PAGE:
In this assignment, you will will be implementing a variety of static methods.
You will obtain additional practice creating and using arrays.
You are tasked with completing a command line utility that lets users mix and mash audio files.
Using simple starting sounds, users can create a masterpiece of audacious audio.
Using the utility, users can cut out sections of sound, add leading and trailing silence, add echoes, merge sounds, reverse sounds, and loop sounds.
Lucky a previous developer has already implemented the main() method and a handful of the utility's effects (play, stats, and gain).
Your task is to complete methods for the reverse, loop, merge, echo, cut and pad audio effects.
Here is an example mix created from this set of commands.
To start with, download the audio.zip file and unzip it to your project directory.
This file contains the existing source code AudioEffect.java as well as a selection of audio files for your testing pleasure.
You will be using StdAudio.java to handle the loading and playback of audio.
StdAudio provides access to the audio samples in a WAV format audio file via a double  array.
All your audio manipulating methods will operate by manipulating and returning double  arrays.
You should not change the double  array passed as input to your methods.
Rather you should create a new double  array, fill it with values, and return it from each method (for an example see the audioGain() method).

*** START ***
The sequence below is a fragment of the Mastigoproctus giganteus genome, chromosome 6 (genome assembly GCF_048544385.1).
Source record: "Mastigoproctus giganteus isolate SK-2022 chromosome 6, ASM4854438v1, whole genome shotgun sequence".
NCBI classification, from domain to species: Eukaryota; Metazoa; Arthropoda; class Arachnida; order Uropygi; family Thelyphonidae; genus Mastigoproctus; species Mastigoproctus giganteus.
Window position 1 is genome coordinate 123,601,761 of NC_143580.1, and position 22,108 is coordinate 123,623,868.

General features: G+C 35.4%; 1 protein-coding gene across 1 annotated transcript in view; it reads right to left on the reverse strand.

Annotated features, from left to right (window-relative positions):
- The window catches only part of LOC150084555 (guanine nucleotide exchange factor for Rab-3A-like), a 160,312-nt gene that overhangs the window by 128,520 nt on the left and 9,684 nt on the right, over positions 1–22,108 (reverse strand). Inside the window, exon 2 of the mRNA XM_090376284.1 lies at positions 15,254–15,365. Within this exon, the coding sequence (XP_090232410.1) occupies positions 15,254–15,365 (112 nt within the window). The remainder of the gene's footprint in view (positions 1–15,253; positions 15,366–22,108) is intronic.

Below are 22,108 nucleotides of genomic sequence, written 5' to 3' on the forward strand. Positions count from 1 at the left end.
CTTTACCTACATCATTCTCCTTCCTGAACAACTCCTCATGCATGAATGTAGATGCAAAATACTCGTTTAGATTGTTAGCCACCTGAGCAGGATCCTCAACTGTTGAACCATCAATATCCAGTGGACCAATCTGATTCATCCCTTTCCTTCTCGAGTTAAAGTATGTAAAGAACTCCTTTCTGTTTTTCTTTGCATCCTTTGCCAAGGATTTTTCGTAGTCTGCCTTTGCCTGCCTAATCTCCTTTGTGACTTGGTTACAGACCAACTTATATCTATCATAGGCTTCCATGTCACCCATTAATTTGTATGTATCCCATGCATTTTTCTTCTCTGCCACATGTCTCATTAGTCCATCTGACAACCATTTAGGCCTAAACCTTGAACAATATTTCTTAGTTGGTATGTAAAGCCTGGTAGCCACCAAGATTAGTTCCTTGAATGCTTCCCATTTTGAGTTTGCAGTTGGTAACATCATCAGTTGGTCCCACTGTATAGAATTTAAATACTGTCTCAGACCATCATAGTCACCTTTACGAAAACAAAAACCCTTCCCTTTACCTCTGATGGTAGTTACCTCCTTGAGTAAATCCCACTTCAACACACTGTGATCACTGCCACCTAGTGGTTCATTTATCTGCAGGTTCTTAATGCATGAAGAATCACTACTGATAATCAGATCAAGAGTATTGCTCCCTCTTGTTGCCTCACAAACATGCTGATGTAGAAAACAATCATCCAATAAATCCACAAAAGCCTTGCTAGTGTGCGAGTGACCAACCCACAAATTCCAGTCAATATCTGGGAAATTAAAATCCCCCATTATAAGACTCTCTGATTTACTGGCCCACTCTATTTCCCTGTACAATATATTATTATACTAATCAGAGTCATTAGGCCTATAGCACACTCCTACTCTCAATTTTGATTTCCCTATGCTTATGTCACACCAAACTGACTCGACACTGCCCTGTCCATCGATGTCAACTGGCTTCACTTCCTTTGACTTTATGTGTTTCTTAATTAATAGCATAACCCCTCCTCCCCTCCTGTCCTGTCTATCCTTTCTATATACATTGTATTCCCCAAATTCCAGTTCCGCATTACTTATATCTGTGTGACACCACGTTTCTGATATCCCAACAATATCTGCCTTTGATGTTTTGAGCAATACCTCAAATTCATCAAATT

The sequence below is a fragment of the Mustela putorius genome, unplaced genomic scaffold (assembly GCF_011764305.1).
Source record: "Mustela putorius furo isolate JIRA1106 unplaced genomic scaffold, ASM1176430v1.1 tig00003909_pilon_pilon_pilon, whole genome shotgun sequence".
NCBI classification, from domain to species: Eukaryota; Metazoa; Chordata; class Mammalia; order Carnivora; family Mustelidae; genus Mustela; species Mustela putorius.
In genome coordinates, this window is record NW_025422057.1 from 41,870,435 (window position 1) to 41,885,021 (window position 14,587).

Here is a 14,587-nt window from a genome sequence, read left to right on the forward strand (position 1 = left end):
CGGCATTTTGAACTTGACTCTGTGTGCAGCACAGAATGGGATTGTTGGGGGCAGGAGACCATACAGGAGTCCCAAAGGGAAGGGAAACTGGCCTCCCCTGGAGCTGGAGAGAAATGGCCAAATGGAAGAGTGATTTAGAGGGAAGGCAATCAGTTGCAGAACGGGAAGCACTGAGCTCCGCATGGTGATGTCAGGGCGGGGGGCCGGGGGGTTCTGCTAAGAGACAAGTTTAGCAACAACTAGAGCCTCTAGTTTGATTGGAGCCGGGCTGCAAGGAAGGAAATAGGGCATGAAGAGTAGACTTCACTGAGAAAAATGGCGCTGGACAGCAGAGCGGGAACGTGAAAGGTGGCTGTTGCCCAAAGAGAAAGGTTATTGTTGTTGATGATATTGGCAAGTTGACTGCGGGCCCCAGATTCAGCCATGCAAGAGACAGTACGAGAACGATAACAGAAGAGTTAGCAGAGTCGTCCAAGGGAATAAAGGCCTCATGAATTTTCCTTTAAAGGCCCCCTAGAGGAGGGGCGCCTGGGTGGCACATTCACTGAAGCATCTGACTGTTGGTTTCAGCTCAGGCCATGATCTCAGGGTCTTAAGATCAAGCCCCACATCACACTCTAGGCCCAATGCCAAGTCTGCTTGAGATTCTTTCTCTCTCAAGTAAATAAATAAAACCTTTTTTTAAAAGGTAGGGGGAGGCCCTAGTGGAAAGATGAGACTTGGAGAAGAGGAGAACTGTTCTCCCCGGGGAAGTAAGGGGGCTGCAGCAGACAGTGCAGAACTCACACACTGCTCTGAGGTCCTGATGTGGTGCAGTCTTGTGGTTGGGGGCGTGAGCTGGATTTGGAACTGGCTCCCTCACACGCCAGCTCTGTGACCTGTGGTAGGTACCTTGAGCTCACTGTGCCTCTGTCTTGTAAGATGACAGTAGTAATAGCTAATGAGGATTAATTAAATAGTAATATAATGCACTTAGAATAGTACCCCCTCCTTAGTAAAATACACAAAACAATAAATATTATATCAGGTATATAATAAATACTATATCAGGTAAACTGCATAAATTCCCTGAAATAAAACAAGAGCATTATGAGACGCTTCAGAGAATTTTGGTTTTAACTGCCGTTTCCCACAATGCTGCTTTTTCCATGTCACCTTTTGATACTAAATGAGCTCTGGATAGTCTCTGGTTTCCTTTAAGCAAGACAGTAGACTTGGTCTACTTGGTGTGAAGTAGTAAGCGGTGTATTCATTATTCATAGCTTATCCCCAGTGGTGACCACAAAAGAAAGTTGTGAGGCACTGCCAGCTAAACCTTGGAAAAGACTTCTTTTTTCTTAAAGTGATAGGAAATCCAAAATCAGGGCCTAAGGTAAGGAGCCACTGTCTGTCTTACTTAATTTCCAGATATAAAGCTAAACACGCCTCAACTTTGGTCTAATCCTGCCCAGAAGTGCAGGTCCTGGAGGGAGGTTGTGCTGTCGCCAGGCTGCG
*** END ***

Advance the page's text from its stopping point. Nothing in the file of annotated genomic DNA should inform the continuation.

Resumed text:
Each audio sample in a file is representing by a double value, typically between -1.0 and +1.0.
Values outside this range are clipped to -1.0 or +1.0 during playback.
The bigger the absolute value of the double value, the louder the sound is at that point in the file.
All the provided audio files are recorded at 44100 samples per second so as to work with StdAudio.
If want to try your program with your own audio files, make sure they are WAV format, recorded at 44100 samples per second, 16-bit, mono, signed format.
If you want to convert files in a different format, various programs such as GoldWave can do this.
The provided AudioEffect.java file is partially completed.
You need to fill in the method bodies for audioReverse(), audioLoop(), audioMerge(), and audioCut(). You need to add all of the audioPad() and audioEcho() methods as well as the calls to audioPad and audioEcho in the main method.
Before each method, you'll find a detailed comment describing what the method does, its parameters, and its return values.
Users of your utility may not always make the most sensible requests (e.g. asking to loop an audio clip -43 times).
Your program should defend itself against such silly requests and not crash.
In the case of bad input to your method, simply return an appropriate failure value as specified by the method comment (typically null).
The first example usage below shows the command line arguments taken by the program.
The first argument is always the filename of the WAV file.
The second argument is always one of the effect names given as a string (e.g. "play", "stats", "reverse", "gain").
After this, there are zero or more additional arguments depending on the type of effect.
What is this null value?
Variables of reference type (which includes arrays) can be assigned a value of null.
A variable set to null refers to no object (though the variable could refer to an object in the future).
We use it in this assignment to allow our methods to inform the caller via the double  return result that something went wrong and no audio result is available.
How do I convert from a time in seconds to a sample index?
All the audio in this assignment is sampled at 44100 samples per second (declared as a constant SAMPLING_RATE in AudioEffect.java).
If you multiply the time in seconds by SAMPLING_RATE you will get the sample number.
In our reference solution, we dropped the decimal portion by casting this calculated value to an int.